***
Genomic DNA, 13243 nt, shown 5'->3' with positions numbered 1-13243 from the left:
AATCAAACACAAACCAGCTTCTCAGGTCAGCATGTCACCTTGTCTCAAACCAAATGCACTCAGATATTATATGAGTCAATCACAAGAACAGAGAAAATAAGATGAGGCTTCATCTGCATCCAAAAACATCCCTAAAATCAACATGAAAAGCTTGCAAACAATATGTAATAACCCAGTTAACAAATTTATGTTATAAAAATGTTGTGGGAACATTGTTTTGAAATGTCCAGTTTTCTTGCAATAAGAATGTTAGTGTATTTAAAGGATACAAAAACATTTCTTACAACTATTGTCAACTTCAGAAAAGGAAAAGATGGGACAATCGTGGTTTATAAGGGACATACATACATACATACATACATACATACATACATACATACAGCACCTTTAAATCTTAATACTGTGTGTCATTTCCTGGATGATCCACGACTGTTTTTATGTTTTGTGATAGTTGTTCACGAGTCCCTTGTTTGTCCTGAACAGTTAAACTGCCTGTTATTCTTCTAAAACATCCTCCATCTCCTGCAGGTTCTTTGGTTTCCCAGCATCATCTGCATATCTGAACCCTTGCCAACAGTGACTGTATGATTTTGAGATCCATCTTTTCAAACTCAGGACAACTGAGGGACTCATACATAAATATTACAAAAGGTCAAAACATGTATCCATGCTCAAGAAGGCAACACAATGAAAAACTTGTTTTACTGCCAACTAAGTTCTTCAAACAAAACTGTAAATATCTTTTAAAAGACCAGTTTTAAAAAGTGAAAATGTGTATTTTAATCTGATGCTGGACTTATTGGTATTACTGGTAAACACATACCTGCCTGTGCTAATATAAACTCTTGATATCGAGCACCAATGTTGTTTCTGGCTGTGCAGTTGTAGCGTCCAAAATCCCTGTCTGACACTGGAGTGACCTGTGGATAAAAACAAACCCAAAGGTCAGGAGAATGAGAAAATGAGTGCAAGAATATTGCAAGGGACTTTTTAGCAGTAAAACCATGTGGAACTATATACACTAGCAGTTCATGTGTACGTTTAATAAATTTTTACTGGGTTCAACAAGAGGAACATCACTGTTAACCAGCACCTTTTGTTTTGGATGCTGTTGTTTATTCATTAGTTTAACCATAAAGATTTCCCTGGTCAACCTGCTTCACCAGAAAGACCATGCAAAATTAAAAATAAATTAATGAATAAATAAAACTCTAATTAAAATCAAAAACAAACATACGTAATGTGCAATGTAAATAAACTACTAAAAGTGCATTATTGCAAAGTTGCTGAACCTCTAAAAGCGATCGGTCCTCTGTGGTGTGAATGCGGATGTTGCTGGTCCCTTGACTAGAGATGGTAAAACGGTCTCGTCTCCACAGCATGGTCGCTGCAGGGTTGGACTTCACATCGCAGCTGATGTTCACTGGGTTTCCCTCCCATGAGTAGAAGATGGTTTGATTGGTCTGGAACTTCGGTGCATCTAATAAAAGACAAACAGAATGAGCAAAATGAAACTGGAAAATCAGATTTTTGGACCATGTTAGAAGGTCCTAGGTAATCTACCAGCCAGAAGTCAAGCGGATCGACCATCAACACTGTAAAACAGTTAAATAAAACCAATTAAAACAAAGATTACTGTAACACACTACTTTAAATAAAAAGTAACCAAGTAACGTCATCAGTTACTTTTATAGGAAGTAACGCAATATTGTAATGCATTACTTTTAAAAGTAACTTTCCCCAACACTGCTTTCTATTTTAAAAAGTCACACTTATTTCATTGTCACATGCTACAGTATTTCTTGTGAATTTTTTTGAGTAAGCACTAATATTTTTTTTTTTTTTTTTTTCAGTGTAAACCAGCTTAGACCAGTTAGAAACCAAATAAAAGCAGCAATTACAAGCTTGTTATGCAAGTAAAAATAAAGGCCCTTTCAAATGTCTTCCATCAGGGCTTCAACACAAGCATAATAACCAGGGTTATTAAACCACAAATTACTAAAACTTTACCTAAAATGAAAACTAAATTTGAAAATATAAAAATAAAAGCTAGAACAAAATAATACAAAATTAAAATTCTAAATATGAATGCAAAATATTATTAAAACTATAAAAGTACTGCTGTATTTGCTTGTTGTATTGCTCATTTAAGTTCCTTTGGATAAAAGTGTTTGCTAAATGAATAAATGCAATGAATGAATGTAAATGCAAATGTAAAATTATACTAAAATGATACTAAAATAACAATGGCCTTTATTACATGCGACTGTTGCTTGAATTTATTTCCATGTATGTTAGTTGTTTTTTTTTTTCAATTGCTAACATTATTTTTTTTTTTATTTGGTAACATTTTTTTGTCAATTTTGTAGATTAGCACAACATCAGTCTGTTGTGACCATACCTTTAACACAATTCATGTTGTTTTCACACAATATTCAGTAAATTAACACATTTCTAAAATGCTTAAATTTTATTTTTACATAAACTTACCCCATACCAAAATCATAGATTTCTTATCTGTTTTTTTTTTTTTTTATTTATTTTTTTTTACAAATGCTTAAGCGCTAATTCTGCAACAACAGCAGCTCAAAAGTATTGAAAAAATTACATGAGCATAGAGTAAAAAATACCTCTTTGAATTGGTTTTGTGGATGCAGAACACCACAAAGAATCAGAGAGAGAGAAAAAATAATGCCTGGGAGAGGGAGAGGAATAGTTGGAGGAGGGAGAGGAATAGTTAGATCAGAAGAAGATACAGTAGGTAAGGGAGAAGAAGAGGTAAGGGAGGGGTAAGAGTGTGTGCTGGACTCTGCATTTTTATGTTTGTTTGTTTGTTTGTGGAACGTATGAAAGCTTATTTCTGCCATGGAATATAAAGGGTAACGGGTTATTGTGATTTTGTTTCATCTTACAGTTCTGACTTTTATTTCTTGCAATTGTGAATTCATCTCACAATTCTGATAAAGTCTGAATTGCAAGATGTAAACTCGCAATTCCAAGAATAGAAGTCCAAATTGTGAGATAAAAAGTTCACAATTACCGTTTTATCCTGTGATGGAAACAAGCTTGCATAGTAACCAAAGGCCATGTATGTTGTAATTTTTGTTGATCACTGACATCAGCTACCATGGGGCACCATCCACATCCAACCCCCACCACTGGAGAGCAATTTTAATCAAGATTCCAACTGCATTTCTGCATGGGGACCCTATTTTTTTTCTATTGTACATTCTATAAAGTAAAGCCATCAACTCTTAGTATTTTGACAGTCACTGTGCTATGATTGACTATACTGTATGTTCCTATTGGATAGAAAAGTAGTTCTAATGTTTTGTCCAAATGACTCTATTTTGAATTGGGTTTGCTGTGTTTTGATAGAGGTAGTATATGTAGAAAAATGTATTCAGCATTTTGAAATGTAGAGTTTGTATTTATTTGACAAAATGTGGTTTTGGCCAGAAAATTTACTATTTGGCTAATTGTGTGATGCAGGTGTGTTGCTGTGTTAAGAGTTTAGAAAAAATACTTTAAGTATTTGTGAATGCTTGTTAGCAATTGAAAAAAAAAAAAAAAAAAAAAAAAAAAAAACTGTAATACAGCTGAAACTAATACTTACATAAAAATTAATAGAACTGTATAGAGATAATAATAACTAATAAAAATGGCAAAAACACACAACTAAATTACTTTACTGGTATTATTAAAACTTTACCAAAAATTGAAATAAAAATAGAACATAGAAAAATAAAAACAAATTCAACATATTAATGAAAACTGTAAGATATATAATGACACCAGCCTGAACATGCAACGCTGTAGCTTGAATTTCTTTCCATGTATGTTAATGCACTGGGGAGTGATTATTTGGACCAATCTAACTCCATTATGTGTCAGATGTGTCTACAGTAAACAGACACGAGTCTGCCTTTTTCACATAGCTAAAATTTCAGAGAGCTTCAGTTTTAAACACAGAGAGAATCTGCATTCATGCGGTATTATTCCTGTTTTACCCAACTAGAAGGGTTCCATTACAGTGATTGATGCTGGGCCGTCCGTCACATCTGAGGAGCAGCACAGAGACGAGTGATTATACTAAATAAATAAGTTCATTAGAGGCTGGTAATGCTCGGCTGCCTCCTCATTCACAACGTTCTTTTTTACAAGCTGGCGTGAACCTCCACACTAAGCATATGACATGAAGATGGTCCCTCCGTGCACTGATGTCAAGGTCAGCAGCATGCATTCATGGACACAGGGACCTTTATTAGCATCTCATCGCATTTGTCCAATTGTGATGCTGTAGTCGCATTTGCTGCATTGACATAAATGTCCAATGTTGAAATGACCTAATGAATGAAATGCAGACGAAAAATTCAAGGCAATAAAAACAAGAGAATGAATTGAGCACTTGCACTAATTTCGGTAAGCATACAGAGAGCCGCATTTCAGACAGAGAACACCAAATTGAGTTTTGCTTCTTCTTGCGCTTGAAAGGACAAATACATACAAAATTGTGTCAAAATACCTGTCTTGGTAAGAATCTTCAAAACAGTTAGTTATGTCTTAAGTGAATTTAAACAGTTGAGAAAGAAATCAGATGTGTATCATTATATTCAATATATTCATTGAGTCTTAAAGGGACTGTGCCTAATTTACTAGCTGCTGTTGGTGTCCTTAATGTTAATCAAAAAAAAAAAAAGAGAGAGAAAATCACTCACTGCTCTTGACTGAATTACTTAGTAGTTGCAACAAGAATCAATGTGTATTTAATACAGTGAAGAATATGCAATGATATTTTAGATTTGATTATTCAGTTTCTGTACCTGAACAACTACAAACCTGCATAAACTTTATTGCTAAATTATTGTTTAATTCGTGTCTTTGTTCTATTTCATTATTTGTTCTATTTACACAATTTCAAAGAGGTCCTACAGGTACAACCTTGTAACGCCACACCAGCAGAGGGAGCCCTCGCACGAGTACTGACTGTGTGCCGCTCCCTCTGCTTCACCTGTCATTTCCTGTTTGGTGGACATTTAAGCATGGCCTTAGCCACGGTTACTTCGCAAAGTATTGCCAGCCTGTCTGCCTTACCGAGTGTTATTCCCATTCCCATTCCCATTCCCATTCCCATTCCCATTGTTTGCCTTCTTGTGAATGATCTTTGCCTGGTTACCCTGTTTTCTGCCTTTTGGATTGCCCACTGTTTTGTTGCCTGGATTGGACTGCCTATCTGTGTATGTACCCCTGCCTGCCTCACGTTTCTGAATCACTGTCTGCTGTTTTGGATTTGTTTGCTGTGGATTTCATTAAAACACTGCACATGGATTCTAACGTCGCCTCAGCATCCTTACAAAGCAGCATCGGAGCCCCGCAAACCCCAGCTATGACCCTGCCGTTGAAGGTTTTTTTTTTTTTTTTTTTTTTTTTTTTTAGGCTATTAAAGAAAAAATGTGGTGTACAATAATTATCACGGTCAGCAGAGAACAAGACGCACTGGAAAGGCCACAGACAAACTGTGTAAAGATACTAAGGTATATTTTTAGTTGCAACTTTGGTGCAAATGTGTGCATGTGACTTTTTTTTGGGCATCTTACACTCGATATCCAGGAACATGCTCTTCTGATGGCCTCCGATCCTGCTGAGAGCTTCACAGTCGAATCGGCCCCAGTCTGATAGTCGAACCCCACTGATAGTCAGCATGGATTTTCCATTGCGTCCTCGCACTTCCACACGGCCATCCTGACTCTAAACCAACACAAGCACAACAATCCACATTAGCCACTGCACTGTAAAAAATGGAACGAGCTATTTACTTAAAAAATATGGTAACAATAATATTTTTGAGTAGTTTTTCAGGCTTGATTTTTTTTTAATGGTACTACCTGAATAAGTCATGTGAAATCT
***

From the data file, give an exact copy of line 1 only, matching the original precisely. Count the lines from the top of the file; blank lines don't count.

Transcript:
Genomic DNA, 13243 nt, shown 5'->3' with positions numbered 1-13243 from the left: